Is Nestlé right to persevere in the Indian coffee market?

Nestlé play the long game for the Indian coffee market
  • The head of Nestlé’s Coffee Strategic Business Unit has identified India as a market of focus
  • Nestlé will invest in their “core” range, which contributed 12% to their total revenue in the country last year
  • With year-on-year growth in the Indian coffee market projected to sit at just 2% until 2025, Nestlé is playing the long game

India has long been recognised as an exciting prospect for coffee brands. With a rapidly growing middle class and a population that is expected to overtake China this year, it presents a huge opportunity for global brands hoping to capitalise on the increased consumption shown recently in other Asian countries.

Phillipp Navratil, head of Nestlé’s Coffee Strategic Business Unit, recognised India as a market of focus for the food and beverage conglomerate in a recent interview.

Last year, Nestlé allotted over $600 million to invest in the Indian coffee market by 2025, with half of the investments allocated towards scaling their coffee and confectionery portfolio within the country.

Rising at-home consumption, a strong café culture, and more premiumisation opportunities for coffee products were all earmarked as reasons for a focus on the market. Since the investment was announced, it has now become one of the company’s most prominent strategic markets.

As in other markets around the world, the influence of Gen Z and young millennials is becoming a defining feature. Global brands are repositioning themselves to appeal to younger generations, and this is no less true in India.

“There has been increasing growth in coffee consumption, especially among Gen Z,” says Sintila Samanta, senior coffee taster at ITC Limited. “Specialty coffee shops are appearing in major cities across India. There’s definitely increased attention towards coffee quality, as coffee enthusiasts spread their knowledge about new experimental coffees and the various processing techniques.”

As a result, there is a growing conversation about more premium coffee products.

“More and more people are talking seriously about premiumisation,” she says. “There is a growing demand for premium products, which is generating a lot of conversation. People are becoming more interested in taste profiles and having a good experience with coffee.”

Yet, an out-of-home coffee culture is still developing. As such, Nestlé hopes to capitalise on a growing interest in premium coffee by focusing on at-home consumption. Their “core” range, comprising Nescafé Classic, Gold and Sunrise blends, contributed 12% of their revenue in the country last year, with full sales reaching over $2 billion.

These products will continue to be the central focus for Nestlé. As they seek to penetrate the household market for a rapidly-growing middle class, it has no plans to roll out its higher-end premium range – such as pods.

This is just the latest step in a waiting game that food & beverage multinationals have been playing for decades. Everyone seems confident India’s coffee-drinking population will one day explode – and brands want to be poised to pounce when it does.

But how long until that happens?

The Indian coffee market is experiencing slower-than-expected growth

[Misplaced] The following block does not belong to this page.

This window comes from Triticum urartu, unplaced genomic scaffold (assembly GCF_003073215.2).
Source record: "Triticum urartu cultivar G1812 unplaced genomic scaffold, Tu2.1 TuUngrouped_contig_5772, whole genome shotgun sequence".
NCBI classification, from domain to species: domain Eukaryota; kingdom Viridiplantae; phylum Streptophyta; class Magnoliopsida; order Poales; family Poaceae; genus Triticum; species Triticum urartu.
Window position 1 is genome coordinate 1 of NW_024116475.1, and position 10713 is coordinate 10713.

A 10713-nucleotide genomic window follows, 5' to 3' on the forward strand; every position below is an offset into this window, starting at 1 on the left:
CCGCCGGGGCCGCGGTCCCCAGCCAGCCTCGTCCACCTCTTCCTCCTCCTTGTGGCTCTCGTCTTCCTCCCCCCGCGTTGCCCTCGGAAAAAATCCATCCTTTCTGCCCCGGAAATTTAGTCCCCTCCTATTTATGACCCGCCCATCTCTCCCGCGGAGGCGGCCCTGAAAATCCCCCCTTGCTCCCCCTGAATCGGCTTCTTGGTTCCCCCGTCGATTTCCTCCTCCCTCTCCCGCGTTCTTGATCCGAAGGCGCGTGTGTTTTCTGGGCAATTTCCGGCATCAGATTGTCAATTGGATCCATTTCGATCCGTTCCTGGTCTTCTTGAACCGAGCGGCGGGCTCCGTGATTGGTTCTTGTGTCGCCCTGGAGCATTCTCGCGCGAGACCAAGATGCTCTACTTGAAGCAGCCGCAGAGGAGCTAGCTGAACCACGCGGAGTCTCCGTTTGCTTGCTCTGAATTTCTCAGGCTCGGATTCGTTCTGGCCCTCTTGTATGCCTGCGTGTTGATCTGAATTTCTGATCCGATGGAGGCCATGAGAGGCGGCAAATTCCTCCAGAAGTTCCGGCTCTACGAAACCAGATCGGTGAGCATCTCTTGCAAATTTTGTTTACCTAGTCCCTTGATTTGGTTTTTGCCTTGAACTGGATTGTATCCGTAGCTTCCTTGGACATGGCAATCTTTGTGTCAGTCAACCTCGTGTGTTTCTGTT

Nestlé is playing the long game

Despite continued conversations about the latent potential of India’s coffee market, year-on-year growth is projected to sit at just 2% until 2025, meaning it will be massively outpaced by other emerging global markets.

As a result, brands who have entered the Indian market in anticipation of quick, explosive growth have been forced to wait – and this slowdown has already seen the closure of hundreds of stores across major cities in India.

In spite of this, Nestlé is remaining persistent and continues to invest heavily in India.

It is generally accepted that China and India have huge potential as developing markets. The conclusion for most coffee brands is that if you are able to enter them, it can be incredibly lucrative.

The challenge, however, is entering them.

While the European and Northern American markets both largely have an established coffee culture – allowing global brands to expand within them with relative ease – developing markets such as India and China are completely different. The same strategies do not work.

The Chinese market is now paying dividends for multinationals that have been waiting patiently, but the Indian market remains obstinate in the way that it has been operating for many years.

Furthermore, for countries like China and India where the population (and its distribution) is colossal, understanding and predicting consumption habits becomes considerably more difficult. While it’s easy to generalise to consumer segments in individual European markets (think of Italy’s love for espresso bars, or Nordic countries’ relationship with light roasts), this simply does not work in India.

“The majority of people who reside in the southern part of India consume coffee on a daily basis, but they drink traditional filter coffee mixed with chicory, milk and sugar,” Sintila says. “While a large number of North Indian people rely on instant coffee.”

It could be argued that Nestlé’s focus on its “core” product range is an acknowledgement of this fact – that while interest in higher-end premium coffee may be slowly gathering momentum, consumption habits are complicated and slow to change.

Nonetheless, despite other global brands withdrawing from the market, Nestlé remains steadfast. Soon to be the largest population, the sheer size of India’s coffee market – along with its rapidly-growing middle class – clearly presents opportunities in the long term. While it’s not clear yet how long this might be, Nestlé’s commitment to staying in India shows a willingness to hold steady and absorb any of the costs needed to play the long game.